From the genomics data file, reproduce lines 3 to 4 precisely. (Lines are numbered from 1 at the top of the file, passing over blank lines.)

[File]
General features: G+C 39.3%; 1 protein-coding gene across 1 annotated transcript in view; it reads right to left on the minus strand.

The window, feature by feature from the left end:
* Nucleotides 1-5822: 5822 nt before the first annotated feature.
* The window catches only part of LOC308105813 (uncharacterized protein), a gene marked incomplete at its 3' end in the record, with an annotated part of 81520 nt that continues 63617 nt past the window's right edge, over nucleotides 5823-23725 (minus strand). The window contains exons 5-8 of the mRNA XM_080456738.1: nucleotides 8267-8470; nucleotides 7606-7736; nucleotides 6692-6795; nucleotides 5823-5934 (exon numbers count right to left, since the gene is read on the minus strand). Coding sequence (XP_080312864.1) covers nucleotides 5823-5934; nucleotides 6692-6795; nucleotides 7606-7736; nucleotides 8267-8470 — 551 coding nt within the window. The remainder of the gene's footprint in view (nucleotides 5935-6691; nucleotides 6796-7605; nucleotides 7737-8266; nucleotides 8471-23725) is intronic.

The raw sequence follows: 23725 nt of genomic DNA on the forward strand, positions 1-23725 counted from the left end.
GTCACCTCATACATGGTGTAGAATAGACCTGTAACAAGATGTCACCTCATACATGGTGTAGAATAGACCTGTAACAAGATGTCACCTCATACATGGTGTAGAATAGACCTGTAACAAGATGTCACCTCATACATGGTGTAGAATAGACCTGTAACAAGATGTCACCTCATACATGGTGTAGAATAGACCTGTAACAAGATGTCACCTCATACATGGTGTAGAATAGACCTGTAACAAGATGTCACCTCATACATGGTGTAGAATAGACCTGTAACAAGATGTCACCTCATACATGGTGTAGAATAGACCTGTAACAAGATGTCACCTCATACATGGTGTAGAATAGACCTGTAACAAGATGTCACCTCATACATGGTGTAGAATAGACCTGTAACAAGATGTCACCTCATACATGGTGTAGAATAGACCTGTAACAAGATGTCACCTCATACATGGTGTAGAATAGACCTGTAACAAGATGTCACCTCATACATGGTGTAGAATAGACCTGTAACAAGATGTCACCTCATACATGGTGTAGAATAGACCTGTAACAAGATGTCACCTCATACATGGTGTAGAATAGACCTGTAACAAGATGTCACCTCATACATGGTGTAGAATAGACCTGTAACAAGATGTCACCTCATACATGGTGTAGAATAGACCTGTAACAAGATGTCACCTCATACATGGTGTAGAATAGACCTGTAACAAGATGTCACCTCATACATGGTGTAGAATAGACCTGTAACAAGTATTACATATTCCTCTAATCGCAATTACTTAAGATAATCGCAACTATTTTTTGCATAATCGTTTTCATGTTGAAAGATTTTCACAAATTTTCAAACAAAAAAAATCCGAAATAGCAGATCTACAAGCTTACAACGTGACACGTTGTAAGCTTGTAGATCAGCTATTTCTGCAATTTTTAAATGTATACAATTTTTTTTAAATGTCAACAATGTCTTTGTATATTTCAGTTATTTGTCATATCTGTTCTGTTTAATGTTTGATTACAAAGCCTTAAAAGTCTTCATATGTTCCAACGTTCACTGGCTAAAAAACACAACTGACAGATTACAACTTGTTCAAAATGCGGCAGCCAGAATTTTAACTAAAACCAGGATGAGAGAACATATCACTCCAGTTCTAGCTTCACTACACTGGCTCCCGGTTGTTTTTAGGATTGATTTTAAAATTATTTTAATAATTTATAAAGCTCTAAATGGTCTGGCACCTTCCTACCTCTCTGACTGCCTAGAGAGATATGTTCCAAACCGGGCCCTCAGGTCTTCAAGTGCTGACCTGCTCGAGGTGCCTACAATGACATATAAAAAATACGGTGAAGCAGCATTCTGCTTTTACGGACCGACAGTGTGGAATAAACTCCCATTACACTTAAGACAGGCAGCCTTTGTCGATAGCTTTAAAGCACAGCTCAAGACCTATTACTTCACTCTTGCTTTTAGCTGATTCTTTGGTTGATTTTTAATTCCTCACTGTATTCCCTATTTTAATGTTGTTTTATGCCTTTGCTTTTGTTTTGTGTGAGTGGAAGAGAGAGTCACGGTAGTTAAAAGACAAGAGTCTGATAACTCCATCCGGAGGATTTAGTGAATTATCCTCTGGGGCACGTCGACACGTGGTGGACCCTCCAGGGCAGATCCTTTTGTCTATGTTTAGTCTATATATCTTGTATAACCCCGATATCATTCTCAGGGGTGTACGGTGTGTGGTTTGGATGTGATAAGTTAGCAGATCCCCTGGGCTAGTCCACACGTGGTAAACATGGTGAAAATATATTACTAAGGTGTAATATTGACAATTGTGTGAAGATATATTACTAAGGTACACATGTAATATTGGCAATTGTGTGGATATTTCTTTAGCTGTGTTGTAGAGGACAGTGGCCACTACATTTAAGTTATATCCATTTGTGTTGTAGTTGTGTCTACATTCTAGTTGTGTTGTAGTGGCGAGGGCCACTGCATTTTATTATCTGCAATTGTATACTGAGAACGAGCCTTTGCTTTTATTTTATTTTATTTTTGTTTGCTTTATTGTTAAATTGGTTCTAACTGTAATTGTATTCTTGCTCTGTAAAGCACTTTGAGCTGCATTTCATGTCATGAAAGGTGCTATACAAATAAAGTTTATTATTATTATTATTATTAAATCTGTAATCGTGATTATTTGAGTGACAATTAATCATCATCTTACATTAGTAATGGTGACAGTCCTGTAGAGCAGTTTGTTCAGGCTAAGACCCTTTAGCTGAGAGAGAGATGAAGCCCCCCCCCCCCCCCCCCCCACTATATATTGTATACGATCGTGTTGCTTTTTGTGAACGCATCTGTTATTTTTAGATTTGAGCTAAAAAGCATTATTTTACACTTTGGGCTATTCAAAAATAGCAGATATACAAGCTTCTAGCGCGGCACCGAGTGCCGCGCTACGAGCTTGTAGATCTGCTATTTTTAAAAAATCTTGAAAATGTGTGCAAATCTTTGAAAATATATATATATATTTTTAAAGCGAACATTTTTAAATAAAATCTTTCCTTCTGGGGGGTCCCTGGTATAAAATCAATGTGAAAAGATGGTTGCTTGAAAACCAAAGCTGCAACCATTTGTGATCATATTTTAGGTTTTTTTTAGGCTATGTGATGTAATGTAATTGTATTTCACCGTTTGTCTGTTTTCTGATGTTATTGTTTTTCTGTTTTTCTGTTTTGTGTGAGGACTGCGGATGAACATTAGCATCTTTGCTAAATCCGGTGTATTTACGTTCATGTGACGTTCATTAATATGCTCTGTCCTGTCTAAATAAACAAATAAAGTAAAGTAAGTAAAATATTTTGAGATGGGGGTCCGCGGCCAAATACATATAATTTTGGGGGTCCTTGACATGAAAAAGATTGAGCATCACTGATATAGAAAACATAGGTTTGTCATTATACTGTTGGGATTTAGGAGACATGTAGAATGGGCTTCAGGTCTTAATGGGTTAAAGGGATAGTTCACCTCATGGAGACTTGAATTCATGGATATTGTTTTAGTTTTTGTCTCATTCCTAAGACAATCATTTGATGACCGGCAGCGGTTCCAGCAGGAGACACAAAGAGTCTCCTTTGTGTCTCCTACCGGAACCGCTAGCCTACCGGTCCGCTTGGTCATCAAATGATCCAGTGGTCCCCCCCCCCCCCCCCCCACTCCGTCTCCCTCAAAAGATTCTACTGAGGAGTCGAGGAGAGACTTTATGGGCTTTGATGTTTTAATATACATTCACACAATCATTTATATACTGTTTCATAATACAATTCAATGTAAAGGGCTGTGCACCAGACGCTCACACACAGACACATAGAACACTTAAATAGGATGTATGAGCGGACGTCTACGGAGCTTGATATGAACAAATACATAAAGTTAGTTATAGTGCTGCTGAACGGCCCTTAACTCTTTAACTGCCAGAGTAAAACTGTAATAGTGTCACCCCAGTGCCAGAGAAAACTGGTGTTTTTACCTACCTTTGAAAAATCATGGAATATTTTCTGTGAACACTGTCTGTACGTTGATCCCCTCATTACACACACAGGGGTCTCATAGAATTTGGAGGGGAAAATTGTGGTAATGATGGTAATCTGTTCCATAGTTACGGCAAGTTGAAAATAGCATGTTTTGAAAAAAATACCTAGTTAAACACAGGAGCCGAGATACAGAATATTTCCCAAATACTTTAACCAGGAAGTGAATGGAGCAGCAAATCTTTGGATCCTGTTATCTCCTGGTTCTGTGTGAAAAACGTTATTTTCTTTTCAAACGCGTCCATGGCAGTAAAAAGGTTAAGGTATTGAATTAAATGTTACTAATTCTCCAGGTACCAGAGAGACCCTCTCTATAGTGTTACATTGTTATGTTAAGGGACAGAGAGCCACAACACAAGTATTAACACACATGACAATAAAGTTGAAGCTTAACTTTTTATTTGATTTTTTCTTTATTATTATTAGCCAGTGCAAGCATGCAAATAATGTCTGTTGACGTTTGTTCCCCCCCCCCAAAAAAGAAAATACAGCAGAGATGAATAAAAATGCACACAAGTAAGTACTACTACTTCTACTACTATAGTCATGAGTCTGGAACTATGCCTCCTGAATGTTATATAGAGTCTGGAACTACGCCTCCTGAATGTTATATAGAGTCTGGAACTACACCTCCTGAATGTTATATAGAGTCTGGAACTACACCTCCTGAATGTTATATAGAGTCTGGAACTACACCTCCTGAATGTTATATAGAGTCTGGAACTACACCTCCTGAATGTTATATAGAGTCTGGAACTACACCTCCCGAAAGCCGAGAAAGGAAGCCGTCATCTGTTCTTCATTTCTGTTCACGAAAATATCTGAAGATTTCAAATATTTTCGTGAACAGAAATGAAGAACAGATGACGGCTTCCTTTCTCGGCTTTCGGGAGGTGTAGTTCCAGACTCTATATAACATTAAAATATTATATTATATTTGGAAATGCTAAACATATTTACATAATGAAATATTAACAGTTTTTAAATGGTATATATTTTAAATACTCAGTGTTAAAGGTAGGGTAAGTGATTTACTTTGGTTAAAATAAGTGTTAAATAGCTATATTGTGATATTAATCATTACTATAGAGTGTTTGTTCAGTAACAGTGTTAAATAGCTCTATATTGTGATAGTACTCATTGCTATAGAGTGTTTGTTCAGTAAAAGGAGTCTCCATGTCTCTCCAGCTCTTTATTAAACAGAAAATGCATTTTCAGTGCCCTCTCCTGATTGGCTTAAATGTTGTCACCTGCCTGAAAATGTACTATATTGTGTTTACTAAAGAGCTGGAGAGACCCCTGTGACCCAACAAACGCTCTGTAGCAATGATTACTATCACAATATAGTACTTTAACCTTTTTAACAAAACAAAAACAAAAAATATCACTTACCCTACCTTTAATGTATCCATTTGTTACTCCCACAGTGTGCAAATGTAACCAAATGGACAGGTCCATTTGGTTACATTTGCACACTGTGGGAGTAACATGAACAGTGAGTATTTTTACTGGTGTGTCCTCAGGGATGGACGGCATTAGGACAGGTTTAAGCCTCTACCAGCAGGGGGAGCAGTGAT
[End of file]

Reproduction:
* Nucleotides 1-5822: 5822 nt before the first annotated feature.
* The window catches only part of LOC308105813 (uncharacterized protein), a gene marked incomplete at its 3' end in the record, with an annotated part of 81520 nt that continues 63617 nt past the window's right edge, over nucleotides 5823-23725 (minus strand). The window contains exons 5-8 of the mRNA XM_080456738.1: nucleotides 8267-8470; nucleotides 7606-7736; nucleotides 6692-6795; nucleotides 5823-5934 (exon numbers count right to left, since the gene is read on the minus strand). Coding sequence (XP_080312864.1) covers nucleotides 5823-5934; nucleotides 6692-6795; nucleotides 7606-7736; nucleotides 8267-8470 — 551 coding nt within the window. The remainder of the gene's footprint in view (nucleotides 5935-6691; nucleotides 6796-7605; nucleotides 7737-8266; nucleotides 8471-23725) is intronic.